An impressive city, but I tried to lose as little time as possible to still get to the Bardenas Reales National Park. After a quick shopping, I continued. But that turned out to be more difficult than expected. Motivation in the cellar, legs like pudding, and I somehow couldn’t make friends with the gravel tracks. “Why didn’t you switch to the road version?”, I kept asking myself, and got no answer. The road up the next mountain was washed out after storms. It was unrideable, and that was the last straw in my motivation. I would have loved to scratch here. Down on a single trail on grass it slowly got better. In the late afternoon it went over more gravel stretches steep climbs up to a high plateau. The view there compensated for the efforts of the day, and for the first time I could bring something positive out of it.

Andy Buchs, organizer of the IT, welcomed us riders with his drone and took pictures of us. It was starting to get dark. Despite my plan and promise not to ride over gravel roads in the dark (the experience of Transcontinental Race was not good in this respect) I continued over just these. I wanted to spend the first night in a hotel with shower and not share my bed with the many mosquitoes.

In Uxue there was a drinking water well in the village, which I found after a little searching. Further it went on a downhill gravel section direction Carcastillo. It followed a small piece on asphalt, and I booked me in the nearest town, Murillo el Fruto, a room. This I reached shortly before 22 o’clock. Davide Busoli had also checked in here and we had dinner together before I fell asleep with 178 km in my legs.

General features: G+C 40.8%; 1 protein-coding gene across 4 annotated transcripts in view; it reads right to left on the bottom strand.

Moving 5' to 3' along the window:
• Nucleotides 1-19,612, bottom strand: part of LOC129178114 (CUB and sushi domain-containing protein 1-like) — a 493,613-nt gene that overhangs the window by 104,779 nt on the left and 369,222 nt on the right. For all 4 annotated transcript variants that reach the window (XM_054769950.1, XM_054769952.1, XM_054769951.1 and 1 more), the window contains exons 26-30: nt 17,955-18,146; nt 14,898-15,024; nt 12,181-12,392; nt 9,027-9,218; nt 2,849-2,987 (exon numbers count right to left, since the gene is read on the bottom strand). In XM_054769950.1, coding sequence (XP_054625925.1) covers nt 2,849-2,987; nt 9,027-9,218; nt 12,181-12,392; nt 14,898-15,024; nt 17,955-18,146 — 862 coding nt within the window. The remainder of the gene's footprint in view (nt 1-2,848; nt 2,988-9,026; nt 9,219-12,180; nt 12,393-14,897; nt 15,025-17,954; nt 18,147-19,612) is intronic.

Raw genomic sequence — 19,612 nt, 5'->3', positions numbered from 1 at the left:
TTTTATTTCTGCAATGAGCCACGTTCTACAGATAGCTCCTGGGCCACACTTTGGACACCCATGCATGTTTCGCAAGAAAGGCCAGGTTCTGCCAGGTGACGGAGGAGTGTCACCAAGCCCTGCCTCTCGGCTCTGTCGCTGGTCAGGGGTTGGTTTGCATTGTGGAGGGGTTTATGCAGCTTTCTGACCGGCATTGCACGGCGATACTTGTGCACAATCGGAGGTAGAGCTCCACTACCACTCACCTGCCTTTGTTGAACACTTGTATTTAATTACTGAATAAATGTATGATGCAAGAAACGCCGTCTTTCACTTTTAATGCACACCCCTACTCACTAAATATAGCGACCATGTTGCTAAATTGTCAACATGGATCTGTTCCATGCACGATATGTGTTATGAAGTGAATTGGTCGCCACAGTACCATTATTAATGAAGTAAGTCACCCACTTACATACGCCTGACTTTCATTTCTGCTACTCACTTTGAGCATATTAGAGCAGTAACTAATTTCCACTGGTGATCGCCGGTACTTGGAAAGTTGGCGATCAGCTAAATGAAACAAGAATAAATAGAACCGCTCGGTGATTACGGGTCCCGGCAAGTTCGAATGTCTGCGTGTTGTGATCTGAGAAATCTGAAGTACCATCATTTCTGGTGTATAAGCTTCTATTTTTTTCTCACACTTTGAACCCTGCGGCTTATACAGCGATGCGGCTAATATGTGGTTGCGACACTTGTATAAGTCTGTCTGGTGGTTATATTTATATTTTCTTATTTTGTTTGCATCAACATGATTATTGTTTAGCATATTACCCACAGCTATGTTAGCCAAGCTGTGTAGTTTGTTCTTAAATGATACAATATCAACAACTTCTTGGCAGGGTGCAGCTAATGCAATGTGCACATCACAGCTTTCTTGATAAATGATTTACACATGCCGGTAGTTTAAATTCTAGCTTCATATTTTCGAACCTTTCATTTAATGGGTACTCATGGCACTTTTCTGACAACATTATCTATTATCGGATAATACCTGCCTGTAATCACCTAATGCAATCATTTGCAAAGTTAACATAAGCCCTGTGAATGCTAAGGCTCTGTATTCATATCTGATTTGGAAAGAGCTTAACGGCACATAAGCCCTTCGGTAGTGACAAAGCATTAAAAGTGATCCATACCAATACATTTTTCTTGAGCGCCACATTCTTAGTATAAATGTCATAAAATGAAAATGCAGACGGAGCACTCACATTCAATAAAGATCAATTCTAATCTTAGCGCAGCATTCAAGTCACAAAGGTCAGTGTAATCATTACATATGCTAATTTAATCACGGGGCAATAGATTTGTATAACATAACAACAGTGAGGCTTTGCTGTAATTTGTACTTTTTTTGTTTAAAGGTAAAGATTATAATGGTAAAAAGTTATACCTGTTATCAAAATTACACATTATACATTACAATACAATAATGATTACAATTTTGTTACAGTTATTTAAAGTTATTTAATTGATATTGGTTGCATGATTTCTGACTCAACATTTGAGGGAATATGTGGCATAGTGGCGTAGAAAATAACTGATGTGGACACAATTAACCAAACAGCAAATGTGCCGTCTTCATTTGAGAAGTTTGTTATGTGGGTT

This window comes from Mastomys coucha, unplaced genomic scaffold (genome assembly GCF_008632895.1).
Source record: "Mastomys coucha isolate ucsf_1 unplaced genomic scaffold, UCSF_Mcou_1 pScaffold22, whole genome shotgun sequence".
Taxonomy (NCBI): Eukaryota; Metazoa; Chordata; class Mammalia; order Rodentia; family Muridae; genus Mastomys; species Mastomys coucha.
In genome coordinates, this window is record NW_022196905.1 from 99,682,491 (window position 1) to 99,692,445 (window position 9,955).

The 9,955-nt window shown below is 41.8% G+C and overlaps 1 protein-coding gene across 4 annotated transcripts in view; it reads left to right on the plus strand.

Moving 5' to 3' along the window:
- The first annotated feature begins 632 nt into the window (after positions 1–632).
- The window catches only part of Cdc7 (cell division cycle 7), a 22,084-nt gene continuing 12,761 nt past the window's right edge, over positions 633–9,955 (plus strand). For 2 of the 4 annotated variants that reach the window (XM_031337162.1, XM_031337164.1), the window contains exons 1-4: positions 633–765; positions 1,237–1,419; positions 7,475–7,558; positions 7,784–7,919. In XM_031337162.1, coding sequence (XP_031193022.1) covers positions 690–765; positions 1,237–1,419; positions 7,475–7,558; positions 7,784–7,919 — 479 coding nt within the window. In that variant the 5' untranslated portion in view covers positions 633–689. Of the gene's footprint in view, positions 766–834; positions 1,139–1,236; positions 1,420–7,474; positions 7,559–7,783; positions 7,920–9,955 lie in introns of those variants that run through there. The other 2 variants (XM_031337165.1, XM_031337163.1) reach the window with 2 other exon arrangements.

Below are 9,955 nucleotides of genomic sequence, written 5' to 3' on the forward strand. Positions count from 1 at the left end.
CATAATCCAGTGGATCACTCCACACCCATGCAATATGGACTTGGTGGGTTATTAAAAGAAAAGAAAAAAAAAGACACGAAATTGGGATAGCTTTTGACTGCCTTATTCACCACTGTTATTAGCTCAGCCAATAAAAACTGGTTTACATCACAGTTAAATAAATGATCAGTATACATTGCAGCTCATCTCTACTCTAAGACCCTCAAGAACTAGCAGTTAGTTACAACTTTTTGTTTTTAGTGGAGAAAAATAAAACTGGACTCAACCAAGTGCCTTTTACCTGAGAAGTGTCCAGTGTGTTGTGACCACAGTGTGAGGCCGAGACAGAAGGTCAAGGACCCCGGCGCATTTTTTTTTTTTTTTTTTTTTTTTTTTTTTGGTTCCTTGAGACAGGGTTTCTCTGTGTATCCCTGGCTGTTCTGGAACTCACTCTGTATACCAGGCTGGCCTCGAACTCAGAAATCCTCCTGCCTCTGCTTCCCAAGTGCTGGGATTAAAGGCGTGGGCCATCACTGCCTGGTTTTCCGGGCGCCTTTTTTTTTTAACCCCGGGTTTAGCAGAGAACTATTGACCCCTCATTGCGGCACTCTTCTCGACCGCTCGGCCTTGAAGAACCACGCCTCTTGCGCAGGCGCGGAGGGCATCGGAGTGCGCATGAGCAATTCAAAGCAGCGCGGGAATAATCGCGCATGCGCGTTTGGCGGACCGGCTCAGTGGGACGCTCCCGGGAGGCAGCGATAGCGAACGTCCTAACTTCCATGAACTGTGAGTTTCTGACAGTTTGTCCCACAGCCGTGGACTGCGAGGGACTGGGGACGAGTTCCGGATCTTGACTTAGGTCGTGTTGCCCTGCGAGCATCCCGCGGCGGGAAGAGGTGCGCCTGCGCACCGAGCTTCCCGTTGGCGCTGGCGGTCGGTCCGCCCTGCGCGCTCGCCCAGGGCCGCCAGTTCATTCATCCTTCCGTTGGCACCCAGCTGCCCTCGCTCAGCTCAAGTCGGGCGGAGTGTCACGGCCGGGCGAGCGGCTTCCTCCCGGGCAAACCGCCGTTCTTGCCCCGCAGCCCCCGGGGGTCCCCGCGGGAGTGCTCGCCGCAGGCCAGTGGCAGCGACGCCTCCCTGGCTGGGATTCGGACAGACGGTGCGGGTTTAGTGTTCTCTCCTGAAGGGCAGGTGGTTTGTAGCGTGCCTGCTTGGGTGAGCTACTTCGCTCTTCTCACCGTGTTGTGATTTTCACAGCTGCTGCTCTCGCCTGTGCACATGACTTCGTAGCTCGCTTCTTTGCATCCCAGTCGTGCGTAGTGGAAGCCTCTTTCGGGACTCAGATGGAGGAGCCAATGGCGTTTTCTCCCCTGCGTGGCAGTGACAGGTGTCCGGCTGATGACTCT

Police Academy (September 25th)

In the morning of the second day I continued towards the Bardenas Reales Park. Before eight o’clock the entrance was forbidden, so I first had a leisurely breakfast in a café in Carcastillo. At 08:15 I reached the national park. Davide was about 15-20 minutes ahead while I was delayed by a large flock of sheep. Elvis caught up with me and we eventually passed the sheep to get to the second checkpoint. Morten Kjærsgaard had joined us and reached the checkpoint before Elvis and me. After the checkpoint we continued on the gravel road, at least until a police patrol and the military police refused to let us continue. Elvis discussed with the officers, and they finally made it clear that we had to ride on the cross road until we reached the main road, and not, as actually required by the regulations, to get back on the original track as soon as possible. Davide did this anyway, and struggled over some hills back to the original route.

Elvis and I continued on the road as instructed, and after a few kilometers we overtook Morten there as well. We reached the original route again after 30 kilometers. Davide was currently continuing to fight his way through the terrain. Andy Buchs called me, and after explaining the situation, it was decided that we should wait for Davide, and then give him another 20 minutes lead on the way. Elvis and I passed through a bullring in search of a pub and a supermarket, and spent the rest of the wait in the shade in a park. Morten waited a few kilometers away under a tree. After Davide had the appropriate head start again, we continued the ride. Morten left us a few minutes ahead, and the order was ok again on the leaderboard. Over the next hour we caught up with Davide. Elvis was setting a remarkable pace. I caught up with him again when he had a flat tire. But soon he was  pulling away again. The course dragged on uphill and downhill. It was almost dark when I made the decision in Gotor to climb the next mountain. It was clear that I would have to push more than ride up this hill. Elvis was a few kilometers ahead, and Davide a kilometer or two behind me. So all three of us struggled up, sometimes riding, sometimes walking. The downhill was surprisingly easy to ride, and also partially tarred.